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Last week I wrote about innovation for lawyers, the article answers the question we hear often in the legal sector: “who do we look to for innovation?”.  I explained in this article that the last place to look is your peers and competitors.

Over the next few articles let’s try and answer a more important question:
“what are the building blocks or pillars of innovation?”

I like to pay attention to the top performing entrepreneurial companies – they’re typically the innovators – organisations like Apple, Amazon and Uber are all undeniably at the top of their respective industries because they consistently innovate.

What few realise is that each of these companies actually follow a set of strong disciplines around innovation and that these disciplines are regularly practiced ensuring that they continue to innovate beyond their first big idea.

If you look closer at these successful businesses you’ll see that they are market leaders because they are highly innovative in these three key areas (what we’ll refer to as the 3 Pillars) – these are:

1. Increasing Efficiency

2. Increasing Revenue

3. Maximising Business Continuity

To highlight some examples of these pillars of innovation – Amazon has the world’s most efficient warehouse and distribution systems which keeps their operating costs to a minimum.  Uber have an aggressive revenue expansion strategy through the development of an App for both drivers and passengers to connect and this has disrupted the taxi industry in almost every major city in the world.  All of them have rock solid IT infrastructure and data protection processes ensuring their successes aren’t disrupted by technology mishaps.

I’ve said before that I believe that legal has a lot of room for disruption because it is an industry that affects almost everyone globally, an industry that defines how we act and how we do business together so it stands to reason that if law firms focus their efforts around these 3 Pillars for Innovation that ideas will form that put you ahead of your competition.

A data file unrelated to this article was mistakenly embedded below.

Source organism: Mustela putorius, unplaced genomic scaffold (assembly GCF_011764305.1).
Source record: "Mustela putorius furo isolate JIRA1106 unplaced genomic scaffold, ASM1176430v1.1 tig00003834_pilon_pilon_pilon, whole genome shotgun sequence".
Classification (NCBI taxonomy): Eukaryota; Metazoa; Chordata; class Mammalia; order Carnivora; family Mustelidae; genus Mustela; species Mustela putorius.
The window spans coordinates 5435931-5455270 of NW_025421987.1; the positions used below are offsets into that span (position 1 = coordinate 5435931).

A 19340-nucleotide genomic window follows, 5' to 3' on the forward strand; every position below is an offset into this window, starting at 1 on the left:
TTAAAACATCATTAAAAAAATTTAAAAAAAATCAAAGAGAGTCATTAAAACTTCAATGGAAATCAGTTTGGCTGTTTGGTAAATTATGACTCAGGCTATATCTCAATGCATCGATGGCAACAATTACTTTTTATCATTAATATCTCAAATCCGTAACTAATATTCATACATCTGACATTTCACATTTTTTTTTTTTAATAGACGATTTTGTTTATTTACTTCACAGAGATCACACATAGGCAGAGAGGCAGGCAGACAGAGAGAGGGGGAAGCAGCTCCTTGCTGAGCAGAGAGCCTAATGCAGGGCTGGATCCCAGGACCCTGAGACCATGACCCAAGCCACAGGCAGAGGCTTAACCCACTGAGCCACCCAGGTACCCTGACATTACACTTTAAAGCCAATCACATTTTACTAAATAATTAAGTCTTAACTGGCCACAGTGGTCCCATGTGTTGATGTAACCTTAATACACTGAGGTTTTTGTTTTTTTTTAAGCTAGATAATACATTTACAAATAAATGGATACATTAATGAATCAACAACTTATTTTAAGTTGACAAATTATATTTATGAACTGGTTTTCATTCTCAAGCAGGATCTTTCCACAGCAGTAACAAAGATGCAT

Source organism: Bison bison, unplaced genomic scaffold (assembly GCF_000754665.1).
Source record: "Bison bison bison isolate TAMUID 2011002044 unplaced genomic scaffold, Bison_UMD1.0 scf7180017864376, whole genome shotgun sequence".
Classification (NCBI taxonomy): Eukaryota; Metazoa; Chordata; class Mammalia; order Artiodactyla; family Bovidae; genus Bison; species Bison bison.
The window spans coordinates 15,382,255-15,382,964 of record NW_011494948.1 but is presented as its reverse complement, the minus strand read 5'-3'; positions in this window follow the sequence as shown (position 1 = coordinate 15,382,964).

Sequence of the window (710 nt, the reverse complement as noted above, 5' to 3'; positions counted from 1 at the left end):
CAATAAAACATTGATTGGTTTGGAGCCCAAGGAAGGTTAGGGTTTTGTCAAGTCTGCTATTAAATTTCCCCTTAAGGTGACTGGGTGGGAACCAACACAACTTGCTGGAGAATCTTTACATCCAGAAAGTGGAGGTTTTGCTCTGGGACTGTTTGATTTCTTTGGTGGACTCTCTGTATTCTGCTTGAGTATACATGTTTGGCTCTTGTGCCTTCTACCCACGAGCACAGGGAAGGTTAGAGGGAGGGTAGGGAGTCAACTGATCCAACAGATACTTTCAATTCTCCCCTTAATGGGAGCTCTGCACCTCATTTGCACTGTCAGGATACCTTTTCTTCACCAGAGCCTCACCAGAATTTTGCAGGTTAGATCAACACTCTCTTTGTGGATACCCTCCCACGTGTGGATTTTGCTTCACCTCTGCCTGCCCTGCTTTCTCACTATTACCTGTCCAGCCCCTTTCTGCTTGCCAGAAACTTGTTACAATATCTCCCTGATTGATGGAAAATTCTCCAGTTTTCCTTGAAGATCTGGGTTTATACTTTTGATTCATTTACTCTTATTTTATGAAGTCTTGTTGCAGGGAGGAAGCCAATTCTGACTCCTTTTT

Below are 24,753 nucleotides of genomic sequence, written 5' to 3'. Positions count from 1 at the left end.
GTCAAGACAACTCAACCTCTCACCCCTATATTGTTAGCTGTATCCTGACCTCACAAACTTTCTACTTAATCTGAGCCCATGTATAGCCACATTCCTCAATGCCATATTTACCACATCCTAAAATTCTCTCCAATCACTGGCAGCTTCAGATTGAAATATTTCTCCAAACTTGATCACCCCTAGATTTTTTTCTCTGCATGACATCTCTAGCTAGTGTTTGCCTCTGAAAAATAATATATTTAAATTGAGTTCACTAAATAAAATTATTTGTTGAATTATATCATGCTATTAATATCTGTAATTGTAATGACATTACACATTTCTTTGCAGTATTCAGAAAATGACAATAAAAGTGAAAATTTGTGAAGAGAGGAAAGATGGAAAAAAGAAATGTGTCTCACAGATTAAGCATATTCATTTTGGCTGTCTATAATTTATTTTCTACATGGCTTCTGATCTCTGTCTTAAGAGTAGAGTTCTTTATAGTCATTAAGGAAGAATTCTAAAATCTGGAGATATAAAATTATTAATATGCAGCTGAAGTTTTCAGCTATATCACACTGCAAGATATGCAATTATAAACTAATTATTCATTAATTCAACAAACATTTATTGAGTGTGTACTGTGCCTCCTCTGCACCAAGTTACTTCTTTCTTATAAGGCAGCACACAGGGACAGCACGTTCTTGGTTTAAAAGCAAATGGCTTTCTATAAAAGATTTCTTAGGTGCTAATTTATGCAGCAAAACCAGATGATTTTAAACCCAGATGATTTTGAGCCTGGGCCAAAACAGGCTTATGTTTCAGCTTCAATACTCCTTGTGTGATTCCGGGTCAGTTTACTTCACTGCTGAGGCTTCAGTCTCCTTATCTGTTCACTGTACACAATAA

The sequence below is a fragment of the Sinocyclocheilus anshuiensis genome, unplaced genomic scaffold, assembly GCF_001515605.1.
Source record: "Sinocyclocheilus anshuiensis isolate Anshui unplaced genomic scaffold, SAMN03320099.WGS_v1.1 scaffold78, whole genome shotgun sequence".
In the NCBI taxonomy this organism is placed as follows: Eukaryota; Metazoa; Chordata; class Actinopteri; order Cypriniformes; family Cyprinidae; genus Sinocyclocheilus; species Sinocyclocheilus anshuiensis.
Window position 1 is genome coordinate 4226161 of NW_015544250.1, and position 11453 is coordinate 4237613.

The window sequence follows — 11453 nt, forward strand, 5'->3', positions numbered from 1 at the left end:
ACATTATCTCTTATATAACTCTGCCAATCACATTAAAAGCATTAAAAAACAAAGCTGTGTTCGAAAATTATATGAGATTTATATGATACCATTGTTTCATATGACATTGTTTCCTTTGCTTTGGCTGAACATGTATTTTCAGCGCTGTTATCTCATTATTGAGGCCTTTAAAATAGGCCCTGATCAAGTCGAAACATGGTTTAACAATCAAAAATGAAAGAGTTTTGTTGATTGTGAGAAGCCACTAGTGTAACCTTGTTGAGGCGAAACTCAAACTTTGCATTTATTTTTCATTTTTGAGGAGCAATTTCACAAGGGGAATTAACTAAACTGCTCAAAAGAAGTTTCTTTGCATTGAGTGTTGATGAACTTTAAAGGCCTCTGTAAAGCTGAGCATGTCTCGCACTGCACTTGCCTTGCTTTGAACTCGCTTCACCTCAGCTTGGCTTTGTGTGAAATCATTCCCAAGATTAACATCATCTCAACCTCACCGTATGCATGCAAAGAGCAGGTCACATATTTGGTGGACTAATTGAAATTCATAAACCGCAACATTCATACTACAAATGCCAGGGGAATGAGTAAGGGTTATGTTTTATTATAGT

Because these 3 pillars are such a big topic, this week we’ll discuss how you canIncrease Efficiency in your law firm.

Increasing Law Firm Efficiency

Increasing efficiency is by far the most popular area for innovation in a law firm.  Lawyers are often systems focused looking at ways to reduce cost and keep administration to a minimum.  That’s fine – but if you’re going to innovate then it’s important to know that some of the common suggestions for increasing operational efficiency don’t go nearly far enough to be considered innovation and do little to create a lasting competitive advantage.  I consider operational efficiency in two categories.

1. Current Thinking

Current thinking is to look at what other firms are doing and try to emulate their approach. There may be some quick gains to be had but it will not create a sustainable competitive edge.

2. Innovative Thinking

Innovative thinking is to consider how to disrupt a process in your business or industry, to find such a tremendous gain that it creates lasting value for you and your clients.  Uber could have opened up yet another taxi company with an app but instead they pioneered in the sharing economy to disrupt a traditional industry forever.